· Conduct exit surveys for nurses who quit—An exit interview with nurses who quit should be a standard procedure. This is a great opportunity for hospitals to gain insight into the factors that lead to a nurse moving on from their job. By identifying the things that are causing nurses to quit, the hospital can hopefully take steps to correct these issues and improve nurse retention.

· Get feedback from nurses on a regular basis—Don’t just wait until a nurse quits to talk to them; hospitals should also get feedback from current nurses on a regular basis. They should set aside time to talk to the nurses to hear what they have to say about the job. This can be helpful for identifying problems early on and correcting them before a nurse decides it’s time to quit.

· Offer opportunities for nurses to further their careers—If nurses feel like they have a chance to grow in their career, they’ll be likelier to stick around and keep moving forward. The best hospitals offer professional development programs for nurses to help them improve their careers and stay interested in their jobs.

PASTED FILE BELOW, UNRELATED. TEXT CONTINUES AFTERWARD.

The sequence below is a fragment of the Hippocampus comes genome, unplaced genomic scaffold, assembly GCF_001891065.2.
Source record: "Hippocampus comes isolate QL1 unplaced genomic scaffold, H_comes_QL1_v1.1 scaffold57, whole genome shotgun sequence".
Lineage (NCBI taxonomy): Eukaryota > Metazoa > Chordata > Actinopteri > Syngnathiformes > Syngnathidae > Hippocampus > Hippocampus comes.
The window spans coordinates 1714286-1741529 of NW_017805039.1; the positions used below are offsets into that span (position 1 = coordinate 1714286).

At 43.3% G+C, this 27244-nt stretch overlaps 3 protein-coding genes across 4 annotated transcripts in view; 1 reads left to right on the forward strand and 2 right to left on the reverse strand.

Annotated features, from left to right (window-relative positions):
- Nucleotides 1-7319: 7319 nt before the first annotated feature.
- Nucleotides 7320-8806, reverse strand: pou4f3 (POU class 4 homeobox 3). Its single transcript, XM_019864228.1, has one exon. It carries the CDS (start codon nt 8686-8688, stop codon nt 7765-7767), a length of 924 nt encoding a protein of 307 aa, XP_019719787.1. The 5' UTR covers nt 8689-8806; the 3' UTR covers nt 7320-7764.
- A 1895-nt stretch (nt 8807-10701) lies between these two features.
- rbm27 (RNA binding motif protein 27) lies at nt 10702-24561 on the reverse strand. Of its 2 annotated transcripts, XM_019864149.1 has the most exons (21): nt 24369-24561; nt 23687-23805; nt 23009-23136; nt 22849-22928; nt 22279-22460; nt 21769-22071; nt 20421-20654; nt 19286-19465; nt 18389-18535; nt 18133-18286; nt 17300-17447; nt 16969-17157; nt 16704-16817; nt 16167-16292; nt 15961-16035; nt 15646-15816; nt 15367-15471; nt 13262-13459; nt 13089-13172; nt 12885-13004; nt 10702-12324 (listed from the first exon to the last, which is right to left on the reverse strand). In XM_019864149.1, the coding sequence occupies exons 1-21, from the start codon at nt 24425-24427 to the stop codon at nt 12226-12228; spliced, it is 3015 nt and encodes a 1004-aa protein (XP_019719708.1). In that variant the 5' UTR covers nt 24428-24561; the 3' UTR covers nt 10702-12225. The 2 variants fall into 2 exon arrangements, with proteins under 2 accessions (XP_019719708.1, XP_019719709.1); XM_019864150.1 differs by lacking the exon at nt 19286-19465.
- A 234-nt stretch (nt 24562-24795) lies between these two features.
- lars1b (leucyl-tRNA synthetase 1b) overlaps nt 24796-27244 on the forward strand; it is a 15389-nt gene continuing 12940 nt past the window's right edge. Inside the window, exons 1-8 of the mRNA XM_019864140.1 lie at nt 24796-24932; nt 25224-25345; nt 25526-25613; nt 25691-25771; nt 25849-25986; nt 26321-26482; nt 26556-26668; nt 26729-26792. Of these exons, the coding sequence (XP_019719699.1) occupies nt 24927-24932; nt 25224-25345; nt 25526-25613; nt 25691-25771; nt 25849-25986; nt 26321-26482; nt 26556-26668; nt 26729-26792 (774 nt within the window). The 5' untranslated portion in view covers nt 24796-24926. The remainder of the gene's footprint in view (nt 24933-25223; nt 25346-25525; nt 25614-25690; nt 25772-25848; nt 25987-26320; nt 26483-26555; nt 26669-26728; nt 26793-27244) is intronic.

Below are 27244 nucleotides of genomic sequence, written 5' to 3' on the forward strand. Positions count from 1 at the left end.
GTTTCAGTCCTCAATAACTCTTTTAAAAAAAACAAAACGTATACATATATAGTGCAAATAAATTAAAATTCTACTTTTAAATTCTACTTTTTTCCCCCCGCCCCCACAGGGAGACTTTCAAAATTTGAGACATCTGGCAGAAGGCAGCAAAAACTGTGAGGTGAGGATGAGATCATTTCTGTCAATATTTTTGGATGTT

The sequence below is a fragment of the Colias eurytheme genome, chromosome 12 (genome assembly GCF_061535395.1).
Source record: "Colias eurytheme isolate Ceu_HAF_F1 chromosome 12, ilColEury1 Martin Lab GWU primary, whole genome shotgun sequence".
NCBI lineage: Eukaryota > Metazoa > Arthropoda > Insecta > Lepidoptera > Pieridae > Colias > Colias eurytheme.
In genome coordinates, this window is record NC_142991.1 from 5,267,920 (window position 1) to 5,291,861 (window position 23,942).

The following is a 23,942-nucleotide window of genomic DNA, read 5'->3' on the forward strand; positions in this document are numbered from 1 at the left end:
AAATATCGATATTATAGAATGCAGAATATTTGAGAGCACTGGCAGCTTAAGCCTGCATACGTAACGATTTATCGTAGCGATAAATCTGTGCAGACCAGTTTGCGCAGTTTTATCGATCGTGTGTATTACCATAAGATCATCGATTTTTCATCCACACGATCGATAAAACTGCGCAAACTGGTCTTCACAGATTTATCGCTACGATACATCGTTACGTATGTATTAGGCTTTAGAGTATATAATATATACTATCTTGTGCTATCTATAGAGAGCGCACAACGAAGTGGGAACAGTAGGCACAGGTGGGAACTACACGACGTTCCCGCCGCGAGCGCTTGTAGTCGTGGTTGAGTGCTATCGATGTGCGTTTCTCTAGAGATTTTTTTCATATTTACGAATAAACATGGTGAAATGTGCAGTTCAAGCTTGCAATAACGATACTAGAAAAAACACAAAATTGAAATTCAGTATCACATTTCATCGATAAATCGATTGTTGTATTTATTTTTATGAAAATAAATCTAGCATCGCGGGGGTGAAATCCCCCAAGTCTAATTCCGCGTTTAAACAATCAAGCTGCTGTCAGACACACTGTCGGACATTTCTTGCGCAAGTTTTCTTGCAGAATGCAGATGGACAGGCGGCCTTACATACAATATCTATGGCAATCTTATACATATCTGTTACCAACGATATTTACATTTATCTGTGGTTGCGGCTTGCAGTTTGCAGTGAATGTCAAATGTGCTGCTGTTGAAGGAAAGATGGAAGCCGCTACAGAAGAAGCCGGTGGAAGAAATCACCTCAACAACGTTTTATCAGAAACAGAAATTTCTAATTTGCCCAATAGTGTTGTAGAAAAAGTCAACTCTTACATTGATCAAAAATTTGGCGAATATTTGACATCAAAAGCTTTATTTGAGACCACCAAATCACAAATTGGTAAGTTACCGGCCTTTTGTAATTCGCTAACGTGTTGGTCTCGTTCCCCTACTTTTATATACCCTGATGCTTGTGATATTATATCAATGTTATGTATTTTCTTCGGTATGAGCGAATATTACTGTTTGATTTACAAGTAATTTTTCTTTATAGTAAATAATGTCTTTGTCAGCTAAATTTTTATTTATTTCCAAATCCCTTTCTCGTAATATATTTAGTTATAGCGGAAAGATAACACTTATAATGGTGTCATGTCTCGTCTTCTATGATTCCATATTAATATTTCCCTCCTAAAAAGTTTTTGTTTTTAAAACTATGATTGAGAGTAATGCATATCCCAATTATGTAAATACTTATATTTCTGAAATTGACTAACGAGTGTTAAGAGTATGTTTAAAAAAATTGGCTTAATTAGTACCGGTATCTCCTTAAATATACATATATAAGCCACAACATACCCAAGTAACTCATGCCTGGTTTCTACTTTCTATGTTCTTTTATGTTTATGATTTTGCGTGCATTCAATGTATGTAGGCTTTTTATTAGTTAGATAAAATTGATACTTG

· Be flexible—Nursing jobs carry a lot of stress with them. They can be very harsh on the personal lives of nurses. That’s why hospitals should strive to be more flexible and accommodating to nurses. By offering flexible scheduling and assistance with various personal issues, hospitals can keep their nurses happy.

What are some other things hospitals can do to retain more nurses?

Guest post submitted by John Smith. John manages the Nursing Scrubs store located at

Submit a guest post to anpview at gmail dot com.